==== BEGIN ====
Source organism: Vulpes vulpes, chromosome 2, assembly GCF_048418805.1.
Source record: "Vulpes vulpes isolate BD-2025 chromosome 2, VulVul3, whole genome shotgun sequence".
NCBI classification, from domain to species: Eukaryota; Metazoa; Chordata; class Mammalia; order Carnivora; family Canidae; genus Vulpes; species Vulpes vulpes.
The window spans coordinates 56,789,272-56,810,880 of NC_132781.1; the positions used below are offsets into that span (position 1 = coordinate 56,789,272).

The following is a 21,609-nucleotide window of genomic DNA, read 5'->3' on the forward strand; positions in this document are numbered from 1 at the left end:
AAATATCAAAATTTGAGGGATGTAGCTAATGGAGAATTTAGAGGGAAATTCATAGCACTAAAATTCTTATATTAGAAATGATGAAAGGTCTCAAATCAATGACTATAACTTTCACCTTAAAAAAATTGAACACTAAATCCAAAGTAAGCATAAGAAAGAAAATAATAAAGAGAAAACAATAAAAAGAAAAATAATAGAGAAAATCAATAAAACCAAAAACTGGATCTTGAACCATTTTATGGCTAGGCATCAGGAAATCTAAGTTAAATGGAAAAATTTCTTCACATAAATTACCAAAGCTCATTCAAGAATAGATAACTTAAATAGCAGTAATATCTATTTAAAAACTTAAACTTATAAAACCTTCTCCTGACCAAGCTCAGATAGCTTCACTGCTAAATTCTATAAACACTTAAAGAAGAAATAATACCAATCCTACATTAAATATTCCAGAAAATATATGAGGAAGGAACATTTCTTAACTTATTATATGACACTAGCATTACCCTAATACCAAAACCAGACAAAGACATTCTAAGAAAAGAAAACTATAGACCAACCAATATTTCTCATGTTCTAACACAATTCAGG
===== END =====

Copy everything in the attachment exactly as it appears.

Source organism: Vulpes vulpes, chromosome 2, assembly GCF_048418805.1.
Source record: "Vulpes vulpes isolate BD-2025 chromosome 2, VulVul3, whole genome shotgun sequence".
NCBI classification, from domain to species: Eukaryota; Metazoa; Chordata; class Mammalia; order Carnivora; family Canidae; genus Vulpes; species Vulpes vulpes.
The window spans coordinates 56,789,272-56,810,880 of NC_132781.1; the positions used below are offsets into that span (position 1 = coordinate 56,789,272).

The following is a 21,609-nucleotide window of genomic DNA, read 5'->3' on the forward strand; positions in this document are numbered from 1 at the left end:
AAATATCAAAATTTGAGGGATGTAGCTAATGGAGAATTTAGAGGGAAATTCATAGCACTAAAATTCTTATATTAGAAATGATGAAAGGTCTCAAATCAATGACTATAACTTTCACCTTAAAAAAATTGAACACTAAATCCAAAGTAAGCATAAGAAAGAAAATAATAAAGAGAAAACAATAAAAAGAAAAATAATAGAGAAAATCAATAAAACCAAAAACTGGATCTTGAACCATTTTATGGCTAGGCATCAGGAAATCTAAGTTAAATGGAAAAATTTCTTCACATAAATTACCAAAGCTCATTCAAGAATAGATAACTTAAATAGCAGTAATATCTATTTAAAAACTTAAACTTATAAAACCTTCTCCTGACCAAGCTCAGATAGCTTCACTGCTAAATTCTATAAACACTTAAAGAAGAAATAATACCAATCCTACATTAAATATTCCAGAAAATATATGAGGAAGGAACATTTCTTAACTTATTATATGACACTAGCATTACCCTAATACCAAAACCAGACAAAGACATTCTAAGAAAAGAAAACTATAGACCAACCAATATTTCTCATGTTCTAACACAATTCAGG